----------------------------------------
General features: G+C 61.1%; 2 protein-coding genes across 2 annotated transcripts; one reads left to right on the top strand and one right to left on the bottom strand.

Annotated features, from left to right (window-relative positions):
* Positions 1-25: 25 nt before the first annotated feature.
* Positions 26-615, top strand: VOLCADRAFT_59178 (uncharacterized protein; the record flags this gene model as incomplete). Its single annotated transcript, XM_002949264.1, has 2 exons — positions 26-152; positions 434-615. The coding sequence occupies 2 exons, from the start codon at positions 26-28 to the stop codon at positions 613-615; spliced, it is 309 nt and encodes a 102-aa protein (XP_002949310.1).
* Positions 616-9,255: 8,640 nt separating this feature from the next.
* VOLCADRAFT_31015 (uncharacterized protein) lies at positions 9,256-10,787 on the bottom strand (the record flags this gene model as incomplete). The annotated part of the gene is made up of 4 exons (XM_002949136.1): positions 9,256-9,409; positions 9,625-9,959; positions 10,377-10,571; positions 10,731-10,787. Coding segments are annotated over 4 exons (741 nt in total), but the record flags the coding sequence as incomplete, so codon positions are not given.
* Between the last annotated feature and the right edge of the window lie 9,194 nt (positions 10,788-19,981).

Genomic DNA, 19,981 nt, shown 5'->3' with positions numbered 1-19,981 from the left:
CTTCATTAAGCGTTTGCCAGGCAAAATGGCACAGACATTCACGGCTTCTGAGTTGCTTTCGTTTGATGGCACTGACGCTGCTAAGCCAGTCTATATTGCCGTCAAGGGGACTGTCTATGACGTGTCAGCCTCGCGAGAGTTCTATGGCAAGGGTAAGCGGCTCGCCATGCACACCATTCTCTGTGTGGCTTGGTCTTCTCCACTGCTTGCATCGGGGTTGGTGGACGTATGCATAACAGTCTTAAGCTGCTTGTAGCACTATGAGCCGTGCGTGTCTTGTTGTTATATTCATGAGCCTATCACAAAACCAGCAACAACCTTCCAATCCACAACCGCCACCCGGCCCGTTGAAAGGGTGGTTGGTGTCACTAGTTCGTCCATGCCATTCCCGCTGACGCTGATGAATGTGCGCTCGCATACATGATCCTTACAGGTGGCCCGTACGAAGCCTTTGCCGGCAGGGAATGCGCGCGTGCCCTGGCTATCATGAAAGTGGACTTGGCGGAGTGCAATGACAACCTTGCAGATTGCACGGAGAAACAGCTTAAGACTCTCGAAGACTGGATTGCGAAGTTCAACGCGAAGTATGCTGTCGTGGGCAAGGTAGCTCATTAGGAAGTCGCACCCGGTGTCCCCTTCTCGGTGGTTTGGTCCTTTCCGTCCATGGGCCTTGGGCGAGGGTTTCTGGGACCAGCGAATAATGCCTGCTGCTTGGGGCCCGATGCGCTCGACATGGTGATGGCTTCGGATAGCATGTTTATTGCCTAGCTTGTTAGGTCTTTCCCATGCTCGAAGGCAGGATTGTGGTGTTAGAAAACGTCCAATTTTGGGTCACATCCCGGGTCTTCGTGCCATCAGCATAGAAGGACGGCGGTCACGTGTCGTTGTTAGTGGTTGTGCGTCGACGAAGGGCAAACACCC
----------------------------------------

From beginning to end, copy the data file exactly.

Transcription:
General features: G+C 61.1%; 2 protein-coding genes across 2 annotated transcripts; one reads left to right on the top strand and one right to left on the bottom strand.

Annotated features, from left to right (window-relative positions):
* Positions 1-25: 25 nt before the first annotated feature.
* Positions 26-615, top strand: VOLCADRAFT_59178 (uncharacterized protein; the record flags this gene model as incomplete). Its single annotated transcript, XM_002949264.1, has 2 exons — positions 26-152; positions 434-615. The coding sequence occupies 2 exons, from the start codon at positions 26-28 to the stop codon at positions 613-615; spliced, it is 309 nt and encodes a 102-aa protein (XP_002949310.1).
* Positions 616-9,255: 8,640 nt separating this feature from the next.
* VOLCADRAFT_31015 (uncharacterized protein) lies at positions 9,256-10,787 on the bottom strand (the record flags this gene model as incomplete). The annotated part of the gene is made up of 4 exons (XM_002949136.1): positions 9,256-9,409; positions 9,625-9,959; positions 10,377-10,571; positions 10,731-10,787. Coding segments are annotated over 4 exons (741 nt in total), but the record flags the coding sequence as incomplete, so codon positions are not given.
* Between the last annotated feature and the right edge of the window lie 9,194 nt (positions 10,788-19,981).

Genomic DNA, 19,981 nt, shown 5'->3' with positions numbered 1-19,981 from the left:
CTTCATTAAGCGTTTGCCAGGCAAAATGGCACAGACATTCACGGCTTCTGAGTTGCTTTCGTTTGATGGCACTGACGCTGCTAAGCCAGTCTATATTGCCGTCAAGGGGACTGTCTATGACGTGTCAGCCTCGCGAGAGTTCTATGGCAAGGGTAAGCGGCTCGCCATGCACACCATTCTCTGTGTGGCTTGGTCTTCTCCACTGCTTGCATCGGGGTTGGTGGACGTATGCATAACAGTCTTAAGCTGCTTGTAGCACTATGAGCCGTGCGTGTCTTGTTGTTATATTCATGAGCCTATCACAAAACCAGCAACAACCTTCCAATCCACAACCGCCACCCGGCCCGTTGAAAGGGTGGTTGGTGTCACTAGTTCGTCCATGCCATTCCCGCTGACGCTGATGAATGTGCGCTCGCATACATGATCCTTACAGGTGGCCCGTACGAAGCCTTTGCCGGCAGGGAATGCGCGCGTGCCCTGGCTATCATGAAAGTGGACTTGGCGGAGTGCAATGACAACCTTGCAGATTGCACGGAGAAACAGCTTAAGACTCTCGAAGACTGGATTGCGAAGTTCAACGCGAAGTATGCTGTCGTGGGCAAGGTAGCTCATTAGGAAGTCGCACCCGGTGTCCCCTTCTCGGTGGTTTGGTCCTTTCCGTCCATGGGCCTTGGGCGAGGGTTTCTGGGACCAGCGAATAATGCCTGCTGCTTGGGGCCCGATGCGCTCGACATGGTGATGGCTTCGGATAGCATGTTTATTGCCTAGCTTGTTAGGTCTTTCCCATGCTCGAAGGCAGGATTGTGGTGTTAGAAAACGTCCAATTTTGGGTCACATCCCGGGTCTTCGTGCCATCAGCATAGAAGGACGGCGGTCACGTGTCGTTGTTAGTGGTTGTGCGTCGACGAAGGGCAAACACCC